Last week Tom made Montezuma pie and it was delicious. I wish I had taken a photo of it to show you, but I was too interested in eating it to focus on anything else.
The first time we made Montezuma pie was in the modest house on Verbena Street in Denver in the early 1980s. It was a modest house, but we had an extravagant garden. For example, I had sugar snap peas and roma beans growing on fences everywhere. Also, the garden included four established rhubarb plants. We had pie (I used the Joy of Cooking recipe), coffee cake (I used the recipe from the same cookbook we got the Montezuma pie recipe, the name of which I forget), canned rhubarb, and rhubarb jam. I think this was where I first grew Anaheim peppers and it was definitely the first time I grew cilantro. It grew waist-high and I didn’t even like it much then. I can’t remember whether I grew the tomatillos for the dish..
Reasons I am writing about Montezuma pie (in order from least important to most important):
- –Readers seem to like it when I include recipes in the blog.
–It’s August–hot and dry where I am in Boise, and, I hear from my sources, unusually cool in the East–but it is harvest time nonetheless.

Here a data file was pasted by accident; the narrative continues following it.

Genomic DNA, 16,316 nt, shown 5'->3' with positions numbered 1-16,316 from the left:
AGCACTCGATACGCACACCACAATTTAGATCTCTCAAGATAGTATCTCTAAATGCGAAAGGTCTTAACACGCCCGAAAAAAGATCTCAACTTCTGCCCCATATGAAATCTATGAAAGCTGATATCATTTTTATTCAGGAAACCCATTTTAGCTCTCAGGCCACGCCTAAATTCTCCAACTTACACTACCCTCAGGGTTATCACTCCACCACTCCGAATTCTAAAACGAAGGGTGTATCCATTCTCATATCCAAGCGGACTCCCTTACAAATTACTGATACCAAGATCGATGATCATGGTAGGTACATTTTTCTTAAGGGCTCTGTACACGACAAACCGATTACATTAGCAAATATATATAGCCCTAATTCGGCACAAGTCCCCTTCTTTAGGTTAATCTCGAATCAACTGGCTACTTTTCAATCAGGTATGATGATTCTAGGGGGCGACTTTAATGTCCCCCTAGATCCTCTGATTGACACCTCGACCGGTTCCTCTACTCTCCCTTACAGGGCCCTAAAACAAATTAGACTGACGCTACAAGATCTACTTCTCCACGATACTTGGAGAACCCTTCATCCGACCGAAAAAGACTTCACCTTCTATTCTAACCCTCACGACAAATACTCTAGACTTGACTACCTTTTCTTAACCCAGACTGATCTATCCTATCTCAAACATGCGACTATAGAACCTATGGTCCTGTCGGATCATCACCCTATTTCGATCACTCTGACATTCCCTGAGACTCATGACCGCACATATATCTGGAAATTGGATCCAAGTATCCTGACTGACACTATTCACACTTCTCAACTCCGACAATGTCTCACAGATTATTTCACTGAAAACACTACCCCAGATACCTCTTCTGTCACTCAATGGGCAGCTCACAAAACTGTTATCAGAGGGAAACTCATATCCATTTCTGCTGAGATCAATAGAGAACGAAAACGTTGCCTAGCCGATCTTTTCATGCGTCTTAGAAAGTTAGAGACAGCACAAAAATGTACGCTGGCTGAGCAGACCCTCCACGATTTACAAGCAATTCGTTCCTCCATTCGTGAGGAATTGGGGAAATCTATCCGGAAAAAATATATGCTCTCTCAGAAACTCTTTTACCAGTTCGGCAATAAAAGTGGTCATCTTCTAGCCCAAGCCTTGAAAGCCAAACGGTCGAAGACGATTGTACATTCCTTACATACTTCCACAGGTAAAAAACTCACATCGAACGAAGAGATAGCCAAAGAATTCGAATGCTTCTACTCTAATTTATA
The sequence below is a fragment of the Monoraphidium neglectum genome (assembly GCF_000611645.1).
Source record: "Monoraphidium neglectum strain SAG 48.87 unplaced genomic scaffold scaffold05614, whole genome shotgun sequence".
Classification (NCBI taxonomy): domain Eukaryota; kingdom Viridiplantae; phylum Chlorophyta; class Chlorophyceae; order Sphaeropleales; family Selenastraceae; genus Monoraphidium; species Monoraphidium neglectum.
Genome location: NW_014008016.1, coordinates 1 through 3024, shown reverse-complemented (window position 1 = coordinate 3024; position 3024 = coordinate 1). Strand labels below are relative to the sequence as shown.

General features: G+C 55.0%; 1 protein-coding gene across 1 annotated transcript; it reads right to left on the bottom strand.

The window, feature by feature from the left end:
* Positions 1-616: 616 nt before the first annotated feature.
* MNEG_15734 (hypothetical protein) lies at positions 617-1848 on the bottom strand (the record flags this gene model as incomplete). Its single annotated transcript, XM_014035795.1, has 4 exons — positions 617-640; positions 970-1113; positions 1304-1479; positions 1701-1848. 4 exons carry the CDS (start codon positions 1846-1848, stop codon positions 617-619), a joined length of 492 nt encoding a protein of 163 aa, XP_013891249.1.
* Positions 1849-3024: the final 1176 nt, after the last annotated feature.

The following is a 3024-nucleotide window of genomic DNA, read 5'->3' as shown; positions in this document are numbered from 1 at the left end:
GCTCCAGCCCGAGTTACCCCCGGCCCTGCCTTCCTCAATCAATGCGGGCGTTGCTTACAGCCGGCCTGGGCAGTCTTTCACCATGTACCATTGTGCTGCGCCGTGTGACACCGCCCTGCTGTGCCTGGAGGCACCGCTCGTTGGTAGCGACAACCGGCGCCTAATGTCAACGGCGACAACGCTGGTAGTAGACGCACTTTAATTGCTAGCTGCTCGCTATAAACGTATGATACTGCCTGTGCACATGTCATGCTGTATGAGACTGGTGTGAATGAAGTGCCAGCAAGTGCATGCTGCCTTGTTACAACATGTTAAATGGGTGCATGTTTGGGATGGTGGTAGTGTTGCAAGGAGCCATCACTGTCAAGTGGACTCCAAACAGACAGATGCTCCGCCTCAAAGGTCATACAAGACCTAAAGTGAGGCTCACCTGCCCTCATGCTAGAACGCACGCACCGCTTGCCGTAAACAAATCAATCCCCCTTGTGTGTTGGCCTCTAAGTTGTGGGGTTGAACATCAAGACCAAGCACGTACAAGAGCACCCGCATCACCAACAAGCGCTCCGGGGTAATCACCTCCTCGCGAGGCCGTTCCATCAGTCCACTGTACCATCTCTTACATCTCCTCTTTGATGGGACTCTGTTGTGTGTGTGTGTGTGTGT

–Eating the dish last week reminded me of happy times when the children were young (well, we all were) and of gardens I have loved.
I hope you enjoy the dish, which also tastes good without the chicken. Happy August.
In a suitable casserole dish (non-aluminum, a glass 9 by 13 baking dish works well) place one third of the tomatillo sauce. Place 6 tortillas over that, evenly. Put one half of the onions, Anaheims, and chicken evenly over the tortillas. Place one third of the tomatillo sauce evenly over that. Place one half of the cheese and yogurt evenly over that. Repeat with remaining tortillas, onions, Anaheims, chicken, tomatillo sauce, cheese and yogurt. Bake at 350 degrees Fahrenheit until done, with cheese bubbling and brown, about 45 minutes to one hour.